I think a vaccination history should be required before a child is allowed to register for school. No history, no school. These anti vaccine freaks are literally a health hazard. 
    no 1 tennis player in the world a health hazard? lol. 
    Do you not understand how vaccines work? Genuine question. 
    haha! i knew i shouldn't have bitten! 

    no mate i know how they work and of course i know how useful they can be in stopping certain diseases. I also know that there are a lot of other ways to combat disease than a vacine, especially an unproven one

    So essentially you're saying you don't need vaccines - you just use one of the 'other ways' to combat disease. Explain away....
  • LenGlover said:
    LenGlover said:
    In a free society, which I assume we aspire to live in, there has to be an element of choice.

    The longterm impact of new vaccines is unknown by definition so, in a free society, people have the right not to take the risk should they so choose.

    A minority view no doubt and, for the record, despite my fears and misgivings, I would have a COVID -19 vaccination if one was available to me probably, although as an elderly, weak member of 'the herd' and thus probable LEAVE voter I doubt it would be available to me, but I respect the right of those who think differently to make their own choice.
    @LenGlover It’s fine to adopt that attitude Len but there are now people becoming sick and dying (not COVID-19) because diseases that had been virtually eradicated are creeping back into society because a small but significant enough group follow poor science and nut loop conspiracy theories. I say fine to the free choice but you take that choice by the rules the rest of society sets. No vaccine, No state schooling. 

    Do you support free choice for seat belts or crash helmets ? 
    That is a fair and interesting question to challenge me with.

    As a general principle I would say 'YES' however, having said that, there are no longterm risks attached to wearing seatbelts or crash helmets whereas the shorterm benefits are obvious so, whilst not ideal on ideological grounds, compulsion can be justified on pragmatic grounds.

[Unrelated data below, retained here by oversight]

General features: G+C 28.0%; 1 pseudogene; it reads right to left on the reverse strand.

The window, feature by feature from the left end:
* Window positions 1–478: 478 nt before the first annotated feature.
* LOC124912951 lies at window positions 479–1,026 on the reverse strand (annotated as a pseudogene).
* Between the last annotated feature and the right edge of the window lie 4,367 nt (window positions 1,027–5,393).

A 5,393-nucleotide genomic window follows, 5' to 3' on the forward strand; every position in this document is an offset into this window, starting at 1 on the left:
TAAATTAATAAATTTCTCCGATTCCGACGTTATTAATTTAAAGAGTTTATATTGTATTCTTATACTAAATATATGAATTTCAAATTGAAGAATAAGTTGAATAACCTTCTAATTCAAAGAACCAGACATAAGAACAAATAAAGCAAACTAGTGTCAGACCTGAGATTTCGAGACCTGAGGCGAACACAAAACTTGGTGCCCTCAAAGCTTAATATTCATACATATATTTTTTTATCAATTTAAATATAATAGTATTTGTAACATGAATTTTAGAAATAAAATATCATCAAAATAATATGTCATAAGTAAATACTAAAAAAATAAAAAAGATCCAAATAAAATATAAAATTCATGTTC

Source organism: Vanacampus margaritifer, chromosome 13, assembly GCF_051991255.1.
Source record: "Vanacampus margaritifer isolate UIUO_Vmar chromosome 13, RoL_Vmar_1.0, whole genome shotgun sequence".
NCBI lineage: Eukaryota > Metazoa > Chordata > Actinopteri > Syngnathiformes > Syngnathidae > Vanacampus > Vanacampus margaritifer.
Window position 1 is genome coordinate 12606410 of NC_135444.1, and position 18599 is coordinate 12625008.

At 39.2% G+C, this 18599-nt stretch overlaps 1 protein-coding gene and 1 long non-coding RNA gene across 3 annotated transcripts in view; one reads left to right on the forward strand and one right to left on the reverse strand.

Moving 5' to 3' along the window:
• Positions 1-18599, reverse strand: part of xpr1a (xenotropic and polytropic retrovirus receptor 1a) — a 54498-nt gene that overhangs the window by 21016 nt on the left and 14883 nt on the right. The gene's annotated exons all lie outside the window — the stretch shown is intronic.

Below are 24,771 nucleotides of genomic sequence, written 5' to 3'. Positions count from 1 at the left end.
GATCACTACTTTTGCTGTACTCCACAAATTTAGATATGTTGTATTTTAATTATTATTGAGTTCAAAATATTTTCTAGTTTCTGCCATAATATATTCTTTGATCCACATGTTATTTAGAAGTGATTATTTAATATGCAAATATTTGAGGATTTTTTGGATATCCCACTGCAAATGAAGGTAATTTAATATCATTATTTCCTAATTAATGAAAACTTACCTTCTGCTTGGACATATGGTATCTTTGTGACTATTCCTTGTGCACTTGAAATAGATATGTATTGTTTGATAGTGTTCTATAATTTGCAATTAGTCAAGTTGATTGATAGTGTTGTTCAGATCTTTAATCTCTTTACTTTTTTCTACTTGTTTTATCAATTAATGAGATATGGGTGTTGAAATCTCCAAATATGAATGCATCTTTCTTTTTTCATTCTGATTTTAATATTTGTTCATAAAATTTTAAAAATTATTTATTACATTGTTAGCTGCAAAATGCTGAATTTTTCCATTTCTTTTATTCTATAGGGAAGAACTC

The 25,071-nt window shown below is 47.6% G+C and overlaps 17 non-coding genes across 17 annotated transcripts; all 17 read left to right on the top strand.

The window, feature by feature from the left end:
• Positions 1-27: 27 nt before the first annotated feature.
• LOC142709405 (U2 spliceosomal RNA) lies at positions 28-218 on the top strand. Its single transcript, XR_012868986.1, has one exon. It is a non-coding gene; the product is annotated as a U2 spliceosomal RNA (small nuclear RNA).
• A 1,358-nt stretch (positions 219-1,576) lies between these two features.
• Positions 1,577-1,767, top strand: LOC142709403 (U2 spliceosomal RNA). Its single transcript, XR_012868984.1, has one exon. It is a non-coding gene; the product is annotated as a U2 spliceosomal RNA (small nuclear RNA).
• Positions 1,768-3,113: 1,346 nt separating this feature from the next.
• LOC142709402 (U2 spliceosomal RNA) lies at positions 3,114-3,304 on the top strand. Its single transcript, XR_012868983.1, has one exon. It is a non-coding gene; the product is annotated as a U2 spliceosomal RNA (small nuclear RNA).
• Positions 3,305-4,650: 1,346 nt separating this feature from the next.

Vaccination can be distinguished firstly, as I said above, we cannot and do not know the potential longterm risks often or, with new vaccines, the shorterm effiacy either. For those reasons I do not believe a free society should make them compulsory let alone threaten no state schooling if they are not given. That's the sort of forced action an oppressive communist state would take not a democracy. 


    Smallpox. The very first disease conquered by vaccine. It was eradicated from the planet because people were so terrified of the consequences of catching this awful disease that everyone wanted the cure. The nut jobs that thinks it liberal and trendy to not vaccinate their children because it’s only measles or mumps or rubella and it was common for kids to catch it back in the sixties are irresponsible beyond belief. All three of those children’s diseases can cause very severe symptoms, lifetime debilitating and sometimes even death. The benefits of protection far far far outweighs any possibility that the vaccine might have side effects. There is no possible argument that it is the right thing to do. 
  • LenGlover said:
    LenGlover said:
    In a free society, which I assume we aspire to live in, there has to be an element of choice.

    The longterm impact of new vaccines is unknown by definition so, in a free society, people have the right not to take the risk should they so choose.

    A minority view no doubt and, for the record, despite my fears and misgivings, I would have a COVID -19 vaccination if one was available to me probably, although as an elderly, weak member of 'the herd' and thus probable LEAVE voter I doubt it would be available to me, but I respect the right of those who think differently to make their own choice.
    @LenGlover It’s fine to adopt that attitude Len but there are now people becoming sick and dying (not COVID-19) because diseases that had been virtually eradicated are creeping back into society because a small but significant enough group follow poor science and nut loop conspiracy theories. I say fine to the free choice but you take that choice by the rules the rest of society sets. No vaccine, No state schooling. 

    Do you support free choice for seat belts or crash helmets ? 
    That is a fair and interesting question to challenge me with.

    As a general principle I would say 'YES' however, having said that, there are no longterm risks attached to wearing seatbelts or crash helmets whereas the shorterm benefits are obvious so, whilst not ideal on ideological grounds, compulsion can be justified on pragmatic grounds.

    Vaccination can be distinguished firstly, as I said above, we cannot and do not know the potential longterm risks often or, with new vaccines, the shorterm effiacy either. For those reasons I do not believe a free society should make them compulsory let alone threaten no state schooling if they are not given. That's the sort of forced action an oppressive communist state would take not a democracy. 


    France as far as I'm aware has compulsory vaccination - this was felt in the best interests re the health of children.
  • This is a thoroughly depressing read, but shows how effective vaccination is that people have the space to doubt it